Argan Oil Is A Uniquely Expensive Ingredient In Moroccan Cuisine

You've undoubtedly come across an argan oil beauty product at this point. It's popping up in everything from hair and skincare to makeup. It's long been a staple in Moroccan cuisine, however, and is worthy of trying a drizzle over just about everything. The rare, expensive bottle of liquid gold does everything from make your hair shiny to a better-tasting breakfast spread. Hence why it's sometimes referred to as "Moroccan miracle oil."

The difference between the bottle of argan oil you whip up a meal with and the one you use to slather all over your skin and hair is in the production. The seeds used to make cosmetic-grade argan oil are not toasted. This results in a lighter-colored liquid sans the nutty taste. You wouldn't want to eat it and it goes both ways — slathering the cooking version on your face would be as equally unpleasant.

The culinary grade argan oil is a flavorful, delicate ingredient with a distinct flavor and an arsenal of health benefits. That laborious and time-consuming process of how it is made is responsible for the how price point. Once you try it, however, you may just find it worth it.

What is argan oil?

Argan oil is extracted from the seeds of the argan tree, known as Argania spinosa. The trees only grow along a small strip of Morocco's coast. The argan fruit is slightly larger than an olive and shaped and colored similarly. The fruit itself is extremely bitter tasting and unappealing to humans, though animals enjoy it.

The seeds are almond-shaped and one fruit may contain up to three of them. When the fruit falls from the tree in the summer, it dries up, shrivels, and browns, and is then ready for the seeds to be extracted. In order to get to the seeds, a hard nut shell and the flesh of the fruit need to be removed first. This is a labor-intensive practice requiring force to break through the hard exterior, but a delicate touch to ensure the seed and its oil is not damaged. The extraction process is typically done by hand, even with commercial production, hence the expensive price tag. The oil is then extracted via a stone mill or commercial cold press.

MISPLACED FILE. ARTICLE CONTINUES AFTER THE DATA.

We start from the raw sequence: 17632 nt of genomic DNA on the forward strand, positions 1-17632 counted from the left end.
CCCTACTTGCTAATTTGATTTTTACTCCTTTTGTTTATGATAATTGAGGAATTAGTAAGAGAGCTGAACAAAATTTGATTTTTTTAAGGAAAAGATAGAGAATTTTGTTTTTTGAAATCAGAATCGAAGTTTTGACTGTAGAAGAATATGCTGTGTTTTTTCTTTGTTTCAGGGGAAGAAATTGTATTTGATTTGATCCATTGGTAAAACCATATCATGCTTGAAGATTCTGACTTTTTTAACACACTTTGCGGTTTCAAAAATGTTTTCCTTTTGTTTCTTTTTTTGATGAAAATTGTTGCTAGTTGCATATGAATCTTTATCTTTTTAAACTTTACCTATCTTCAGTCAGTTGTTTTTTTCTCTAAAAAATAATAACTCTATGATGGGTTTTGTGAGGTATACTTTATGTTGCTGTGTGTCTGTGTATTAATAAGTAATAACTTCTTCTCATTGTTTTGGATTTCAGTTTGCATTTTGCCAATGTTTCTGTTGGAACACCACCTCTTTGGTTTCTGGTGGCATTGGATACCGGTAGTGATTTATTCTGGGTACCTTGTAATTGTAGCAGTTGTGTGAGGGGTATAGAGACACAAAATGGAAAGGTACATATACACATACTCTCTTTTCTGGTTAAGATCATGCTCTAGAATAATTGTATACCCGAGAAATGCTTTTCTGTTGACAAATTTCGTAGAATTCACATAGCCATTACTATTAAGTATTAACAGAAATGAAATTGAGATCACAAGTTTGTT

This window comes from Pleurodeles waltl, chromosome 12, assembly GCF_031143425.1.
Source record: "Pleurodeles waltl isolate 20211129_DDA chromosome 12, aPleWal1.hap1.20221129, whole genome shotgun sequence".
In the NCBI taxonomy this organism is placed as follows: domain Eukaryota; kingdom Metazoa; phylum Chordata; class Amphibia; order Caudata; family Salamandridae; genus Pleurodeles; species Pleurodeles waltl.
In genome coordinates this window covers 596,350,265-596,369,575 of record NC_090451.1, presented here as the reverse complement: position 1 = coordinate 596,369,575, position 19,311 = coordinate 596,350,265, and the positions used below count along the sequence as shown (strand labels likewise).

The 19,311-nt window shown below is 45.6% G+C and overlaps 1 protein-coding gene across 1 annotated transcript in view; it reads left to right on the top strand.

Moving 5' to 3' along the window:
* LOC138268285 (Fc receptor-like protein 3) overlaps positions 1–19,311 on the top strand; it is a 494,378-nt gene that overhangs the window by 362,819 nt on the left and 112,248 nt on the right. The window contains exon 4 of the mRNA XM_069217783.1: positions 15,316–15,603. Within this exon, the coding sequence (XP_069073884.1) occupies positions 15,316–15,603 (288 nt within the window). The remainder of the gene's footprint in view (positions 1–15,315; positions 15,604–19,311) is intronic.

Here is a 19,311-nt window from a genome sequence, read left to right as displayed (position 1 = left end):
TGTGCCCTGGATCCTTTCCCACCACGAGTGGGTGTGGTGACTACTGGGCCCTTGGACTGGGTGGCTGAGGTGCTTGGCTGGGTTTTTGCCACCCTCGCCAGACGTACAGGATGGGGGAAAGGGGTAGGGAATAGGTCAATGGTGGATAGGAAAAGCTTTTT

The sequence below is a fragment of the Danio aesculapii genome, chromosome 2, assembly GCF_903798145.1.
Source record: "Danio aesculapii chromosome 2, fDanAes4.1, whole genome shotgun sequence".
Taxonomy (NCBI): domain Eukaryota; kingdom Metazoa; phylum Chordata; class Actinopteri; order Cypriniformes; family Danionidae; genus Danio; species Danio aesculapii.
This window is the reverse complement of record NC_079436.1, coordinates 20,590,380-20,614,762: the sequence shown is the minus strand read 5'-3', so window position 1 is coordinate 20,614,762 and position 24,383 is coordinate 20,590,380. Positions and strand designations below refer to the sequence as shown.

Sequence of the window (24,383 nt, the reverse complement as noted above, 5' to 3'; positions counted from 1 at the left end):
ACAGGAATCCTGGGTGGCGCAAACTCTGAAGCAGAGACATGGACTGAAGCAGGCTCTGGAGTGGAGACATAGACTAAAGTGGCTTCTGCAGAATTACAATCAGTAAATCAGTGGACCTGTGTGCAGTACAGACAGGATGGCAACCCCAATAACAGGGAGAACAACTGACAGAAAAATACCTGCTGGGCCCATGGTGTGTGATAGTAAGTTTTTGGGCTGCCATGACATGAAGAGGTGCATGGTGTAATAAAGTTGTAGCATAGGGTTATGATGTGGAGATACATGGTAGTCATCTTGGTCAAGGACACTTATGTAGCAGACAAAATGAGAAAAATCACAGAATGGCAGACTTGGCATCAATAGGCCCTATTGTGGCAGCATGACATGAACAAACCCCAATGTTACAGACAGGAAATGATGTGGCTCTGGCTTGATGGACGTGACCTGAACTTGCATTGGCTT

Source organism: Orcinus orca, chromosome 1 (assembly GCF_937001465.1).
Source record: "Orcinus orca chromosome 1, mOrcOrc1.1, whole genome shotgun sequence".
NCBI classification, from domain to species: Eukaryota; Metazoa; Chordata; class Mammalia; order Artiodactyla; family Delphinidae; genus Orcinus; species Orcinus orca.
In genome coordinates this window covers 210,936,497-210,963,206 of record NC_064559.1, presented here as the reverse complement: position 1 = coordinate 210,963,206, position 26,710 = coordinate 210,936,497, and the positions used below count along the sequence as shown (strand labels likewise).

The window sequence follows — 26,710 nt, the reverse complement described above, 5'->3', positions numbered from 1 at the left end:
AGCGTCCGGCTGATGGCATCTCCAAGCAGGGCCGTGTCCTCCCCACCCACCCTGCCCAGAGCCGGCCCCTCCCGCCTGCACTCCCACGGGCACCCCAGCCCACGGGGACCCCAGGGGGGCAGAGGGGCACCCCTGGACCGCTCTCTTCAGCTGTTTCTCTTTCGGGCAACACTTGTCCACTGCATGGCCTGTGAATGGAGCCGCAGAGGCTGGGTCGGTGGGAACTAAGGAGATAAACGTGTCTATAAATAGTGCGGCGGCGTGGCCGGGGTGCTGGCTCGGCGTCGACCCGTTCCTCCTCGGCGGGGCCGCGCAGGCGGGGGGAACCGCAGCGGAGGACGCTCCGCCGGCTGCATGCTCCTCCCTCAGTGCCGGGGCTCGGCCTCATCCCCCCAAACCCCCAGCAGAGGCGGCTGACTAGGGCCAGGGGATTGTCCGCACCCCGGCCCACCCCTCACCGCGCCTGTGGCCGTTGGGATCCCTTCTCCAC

Goats are known to climb argan trees to get to the fruit. They are unable to digest the seeds so back in the day they were collected from the goats' excrement. Nowadays, the process has been streamlined and sanitized and no goats are involved, thankfully.

What does argan oil taste like?

Argan oil has a nutty hint to it and is akin to other nut oils such as walnut or hazelnut. Its texture is silky and smooth and its taste is subtle and won't overpower a dish. The seeds are roasted prior to pressing the oil, which gives the oil a deep golden hue. The oil also has a nutty aroma and the scent of the roasting nuts prior to extraction has been likened to movie theater popcorn, though their taste not so much. The nuts are too astringent for human consumption, but the leftover solids after pressing are used as animal feed and the hard exterior shells are used as firewood.

Just like a nut can be enjoyed either salted or candied, argan oil is versatile in its culinary uses and can star in a decadent dessert or shine in a savory entrée with ease.